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Plant-Based FAQ

Below are Frequently Asked Questions specific to plant-based products for our New Hope Network Standards program and the Natural Products Expo/Beacon Discovery Application Review Process.

For more details about Expo Exhibitor Registration, please consult the following sites:

Plant-Based Considerations

Is plant-based the same as vegan?
Our vegan definition differs from plant-based definition primarily in the processing and handling of the product and/or its ingredients.
How is plant-based different from vegan?
Plant-Based Vegan
Ingredients may be processed with animal by-products
Ingredients may not be processed with animal by-products (e.g., sweeteners may not be filtered with bone char)
No restrictions on animal testing
May not be tested on animals
No restrictions on processing in a facility that also processes animal products
Should not be processed in facility that also processes animal products
Must have ingredients derived mostly from plants and may also include fungi, algae and certain non-plant ingredients such as salt and water
Ingredients may come from plant and non-plant sources, or be synthetically derived so long as there is no animal testing, processing with animal by-products, and should not be manufactured in a facility that also processes animal
Should not include synthetically derived ingredients
My product contains small amounts of cheese, otherwise, it’s mostly plants. Can I use a plant-based claim?

No, if a product contains dairy-based cheese, it may not make a plant-based claim. You may, however, state what is plant-based in the product. For example, “made with plant-based bacon”. 

My product contains nearly all plants and a small amount of honey. Can I use a plant-based claim?

No. Honey is produced by bees and therefore it is not plant derived. If you would like to use descriptive words about a product containing small amounts of animal-derived ingredients, we suggest using terms like “plant-focused” or “plant-forward” or declaring a percentage of the product that is derived from plants. 

My product is mostly mushrooms and some herbs and spices. Can I use a plant-based claim?

We will not dispute a product labeled as plant-based if the product is mostly mushroom and other non-animal-derived ingredients as they fit within our guidelines. We encourage companies to look into certifying their products to avoid risks that could arise with such claims.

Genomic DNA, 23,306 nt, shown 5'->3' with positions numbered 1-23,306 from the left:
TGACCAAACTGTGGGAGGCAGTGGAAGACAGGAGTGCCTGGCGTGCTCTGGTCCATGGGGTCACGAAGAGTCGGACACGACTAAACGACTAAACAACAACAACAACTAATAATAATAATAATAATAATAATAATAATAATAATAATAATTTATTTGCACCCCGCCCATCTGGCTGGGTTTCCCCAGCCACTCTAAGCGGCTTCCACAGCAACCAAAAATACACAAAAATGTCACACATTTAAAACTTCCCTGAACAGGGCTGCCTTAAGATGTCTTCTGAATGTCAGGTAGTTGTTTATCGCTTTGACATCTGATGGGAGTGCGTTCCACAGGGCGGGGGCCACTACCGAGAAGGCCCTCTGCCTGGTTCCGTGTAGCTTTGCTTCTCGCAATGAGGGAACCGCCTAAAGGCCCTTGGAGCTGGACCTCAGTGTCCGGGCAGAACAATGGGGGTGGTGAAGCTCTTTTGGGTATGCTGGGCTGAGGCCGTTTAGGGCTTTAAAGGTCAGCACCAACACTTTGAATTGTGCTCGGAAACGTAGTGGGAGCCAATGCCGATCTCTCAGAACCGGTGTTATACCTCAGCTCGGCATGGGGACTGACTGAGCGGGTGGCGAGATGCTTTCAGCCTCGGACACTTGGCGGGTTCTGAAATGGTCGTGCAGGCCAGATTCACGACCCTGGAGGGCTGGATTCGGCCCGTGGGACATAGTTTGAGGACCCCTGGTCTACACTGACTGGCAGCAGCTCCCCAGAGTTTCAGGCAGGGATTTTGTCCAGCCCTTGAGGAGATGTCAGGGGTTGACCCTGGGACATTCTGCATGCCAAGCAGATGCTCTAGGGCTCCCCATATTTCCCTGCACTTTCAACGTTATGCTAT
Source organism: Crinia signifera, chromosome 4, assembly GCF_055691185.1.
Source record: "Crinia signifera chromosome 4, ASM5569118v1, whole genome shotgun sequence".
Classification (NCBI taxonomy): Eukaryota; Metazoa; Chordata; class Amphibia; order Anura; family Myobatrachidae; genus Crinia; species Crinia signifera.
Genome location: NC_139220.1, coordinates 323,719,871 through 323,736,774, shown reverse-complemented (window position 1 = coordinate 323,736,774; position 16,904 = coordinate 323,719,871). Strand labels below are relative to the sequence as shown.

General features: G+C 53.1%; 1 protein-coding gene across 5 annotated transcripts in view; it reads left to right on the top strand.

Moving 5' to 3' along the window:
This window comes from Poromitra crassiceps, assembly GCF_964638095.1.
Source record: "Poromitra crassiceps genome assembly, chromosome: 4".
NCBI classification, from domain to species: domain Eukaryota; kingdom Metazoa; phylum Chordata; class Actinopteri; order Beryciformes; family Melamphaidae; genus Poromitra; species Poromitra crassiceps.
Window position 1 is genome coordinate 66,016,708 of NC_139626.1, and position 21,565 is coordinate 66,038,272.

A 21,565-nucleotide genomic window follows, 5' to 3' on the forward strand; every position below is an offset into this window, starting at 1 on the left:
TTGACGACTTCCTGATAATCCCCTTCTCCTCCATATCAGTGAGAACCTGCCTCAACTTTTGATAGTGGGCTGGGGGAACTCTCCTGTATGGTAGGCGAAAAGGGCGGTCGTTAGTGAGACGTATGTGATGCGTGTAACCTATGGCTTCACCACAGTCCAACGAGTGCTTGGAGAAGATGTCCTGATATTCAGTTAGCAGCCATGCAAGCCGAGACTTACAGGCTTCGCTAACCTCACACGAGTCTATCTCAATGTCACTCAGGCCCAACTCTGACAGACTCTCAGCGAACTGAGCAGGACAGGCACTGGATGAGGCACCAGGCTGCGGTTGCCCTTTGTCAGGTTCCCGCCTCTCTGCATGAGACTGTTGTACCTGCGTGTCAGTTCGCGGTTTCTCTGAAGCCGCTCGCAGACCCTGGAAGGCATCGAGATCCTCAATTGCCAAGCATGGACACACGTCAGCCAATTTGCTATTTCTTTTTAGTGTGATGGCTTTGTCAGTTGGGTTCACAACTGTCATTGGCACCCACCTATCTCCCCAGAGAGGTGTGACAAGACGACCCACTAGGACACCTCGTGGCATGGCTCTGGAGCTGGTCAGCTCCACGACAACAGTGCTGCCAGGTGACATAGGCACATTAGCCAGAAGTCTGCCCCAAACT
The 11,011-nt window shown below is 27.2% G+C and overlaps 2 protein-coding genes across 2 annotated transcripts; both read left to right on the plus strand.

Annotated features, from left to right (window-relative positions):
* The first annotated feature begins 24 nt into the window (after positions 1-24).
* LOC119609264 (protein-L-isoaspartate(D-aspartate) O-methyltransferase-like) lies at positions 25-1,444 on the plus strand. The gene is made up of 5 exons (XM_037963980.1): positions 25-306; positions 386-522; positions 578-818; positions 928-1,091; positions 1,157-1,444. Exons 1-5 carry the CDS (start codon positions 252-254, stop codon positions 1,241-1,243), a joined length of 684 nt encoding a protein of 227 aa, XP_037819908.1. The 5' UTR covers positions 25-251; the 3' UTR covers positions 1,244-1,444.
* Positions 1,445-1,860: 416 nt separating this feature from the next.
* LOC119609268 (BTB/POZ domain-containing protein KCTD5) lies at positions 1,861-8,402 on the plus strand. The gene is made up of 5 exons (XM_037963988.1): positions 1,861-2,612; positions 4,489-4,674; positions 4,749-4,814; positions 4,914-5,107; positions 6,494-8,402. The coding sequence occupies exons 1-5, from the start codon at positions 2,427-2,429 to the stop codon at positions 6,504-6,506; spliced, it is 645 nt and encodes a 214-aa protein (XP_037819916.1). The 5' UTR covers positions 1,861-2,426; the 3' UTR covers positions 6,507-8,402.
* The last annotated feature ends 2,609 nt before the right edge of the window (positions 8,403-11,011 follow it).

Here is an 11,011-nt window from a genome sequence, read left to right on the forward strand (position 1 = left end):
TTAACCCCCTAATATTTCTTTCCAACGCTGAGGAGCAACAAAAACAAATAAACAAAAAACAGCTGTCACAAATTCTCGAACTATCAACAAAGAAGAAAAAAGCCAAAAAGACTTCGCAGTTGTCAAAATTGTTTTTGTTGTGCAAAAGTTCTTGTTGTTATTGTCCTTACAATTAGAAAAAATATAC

My product is primarily seaweed with some water, salt and spices and is certified Plant-Based. Will that certification be recognized or allowed?

Yes. As long as the certificate can be verified as current with your brand’s name.  

My product is made with animal-free whey protein. Can I use the plant-based claim?

No, we do not allow products that contain bio-similar or nature-identical animal ingredients to be labeled as plant-based.  

My product contains mostly plants and some other non-plant ingredients. Can I use the plant-based claim?

This will depend upon what type of non-plant ingredients are in the product. Under our guidelines, if the ingredients are synthetically derived, the product should not claim to be plant-based. If the ingredients are salt, water and/or other non-synthetically derived ingredients, we would not dispute a plant-based claim. 

What is a statement of source?

A statement of source means what an ingredient is derived from and/or how the ingredient is produced. For example, ascorbic acid can be extracted from a variety of food sources such as oranges (ex. Ascorbic acid (acerola)) or can be synthetic through commercial production (ex. Ascorbic acid (fermentation)). 

Can I claim that my product is 95% plant-based?

If the claim is truthful and not misleading, quantifying the amount of plant-based ingredients is acceptable if you have documentation to substantiate such claim.